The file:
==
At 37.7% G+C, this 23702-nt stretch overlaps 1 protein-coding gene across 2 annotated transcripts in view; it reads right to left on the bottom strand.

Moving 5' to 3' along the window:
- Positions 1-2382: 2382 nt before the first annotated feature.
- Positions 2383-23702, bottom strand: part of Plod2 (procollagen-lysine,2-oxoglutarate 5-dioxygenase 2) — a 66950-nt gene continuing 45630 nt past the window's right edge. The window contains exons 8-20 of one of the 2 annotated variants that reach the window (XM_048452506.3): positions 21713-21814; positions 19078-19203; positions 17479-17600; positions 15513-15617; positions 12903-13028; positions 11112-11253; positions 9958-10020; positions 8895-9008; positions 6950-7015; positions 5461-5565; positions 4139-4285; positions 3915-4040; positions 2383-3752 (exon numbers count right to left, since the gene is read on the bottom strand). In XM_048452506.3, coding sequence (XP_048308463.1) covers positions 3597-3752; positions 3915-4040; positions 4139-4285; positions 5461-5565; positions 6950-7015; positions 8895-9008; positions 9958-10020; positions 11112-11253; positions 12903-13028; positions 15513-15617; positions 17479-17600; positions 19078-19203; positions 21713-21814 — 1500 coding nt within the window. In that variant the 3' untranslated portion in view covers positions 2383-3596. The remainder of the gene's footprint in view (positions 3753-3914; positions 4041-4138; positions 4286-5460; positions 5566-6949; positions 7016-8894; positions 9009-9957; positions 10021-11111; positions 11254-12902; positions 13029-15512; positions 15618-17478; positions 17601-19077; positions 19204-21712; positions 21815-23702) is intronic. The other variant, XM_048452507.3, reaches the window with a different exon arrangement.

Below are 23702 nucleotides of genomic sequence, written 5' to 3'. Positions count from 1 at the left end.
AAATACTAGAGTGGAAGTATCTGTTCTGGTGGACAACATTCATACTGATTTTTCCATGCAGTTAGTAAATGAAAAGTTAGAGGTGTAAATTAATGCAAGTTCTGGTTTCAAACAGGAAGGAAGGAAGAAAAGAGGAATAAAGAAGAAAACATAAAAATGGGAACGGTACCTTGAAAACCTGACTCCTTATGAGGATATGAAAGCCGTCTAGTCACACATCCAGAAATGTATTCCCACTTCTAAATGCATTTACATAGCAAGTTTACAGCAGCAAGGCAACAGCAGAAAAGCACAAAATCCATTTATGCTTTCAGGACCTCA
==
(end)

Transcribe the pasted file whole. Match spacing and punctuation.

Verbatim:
At 37.7% G+C, this 23702-nt stretch overlaps 1 protein-coding gene across 2 annotated transcripts in view; it reads right to left on the bottom strand.

Moving 5' to 3' along the window:
- Positions 1-2382: 2382 nt before the first annotated feature.
- Positions 2383-23702, bottom strand: part of Plod2 (procollagen-lysine,2-oxoglutarate 5-dioxygenase 2) — a 66950-nt gene continuing 45630 nt past the window's right edge. The window contains exons 8-20 of one of the 2 annotated variants that reach the window (XM_048452506.3): positions 21713-21814; positions 19078-19203; positions 17479-17600; positions 15513-15617; positions 12903-13028; positions 11112-11253; positions 9958-10020; positions 8895-9008; positions 6950-7015; positions 5461-5565; positions 4139-4285; positions 3915-4040; positions 2383-3752 (exon numbers count right to left, since the gene is read on the bottom strand). In XM_048452506.3, coding sequence (XP_048308463.1) covers positions 3597-3752; positions 3915-4040; positions 4139-4285; positions 5461-5565; positions 6950-7015; positions 8895-9008; positions 9958-10020; positions 11112-11253; positions 12903-13028; positions 15513-15617; positions 17479-17600; positions 19078-19203; positions 21713-21814 — 1500 coding nt within the window. In that variant the 3' untranslated portion in view covers positions 2383-3596. The remainder of the gene's footprint in view (positions 3753-3914; positions 4041-4138; positions 4286-5460; positions 5566-6949; positions 7016-8894; positions 9009-9957; positions 10021-11111; positions 11254-12902; positions 13029-15512; positions 15618-17478; positions 17601-19077; positions 19204-21712; positions 21815-23702) is intronic. The other variant, XM_048452507.3, reaches the window with a different exon arrangement.

Below are 23702 nucleotides of genomic sequence, written 5' to 3'. Positions count from 1 at the left end.
AAATACTAGAGTGGAAGTATCTGTTCTGGTGGACAACATTCATACTGATTTTTCCATGCAGTTAGTAAATGAAAAGTTAGAGGTGTAAATTAATGCAAGTTCTGGTTTCAAACAGGAAGGAAGGAAGAAAAGAGGAATAAAGAAGAAAACATAAAAATGGGAACGGTACCTTGAAAACCTGACTCCTTATGAGGATATGAAAGCCGTCTAGTCACACATCCAGAAATGTATTCCCACTTCTAAATGCATTTACATAGCAAGTTTACAGCAGCAAGGCAACAGCAGAAAAGCACAAAATCCATTTATGCTTTCAGGACCTCA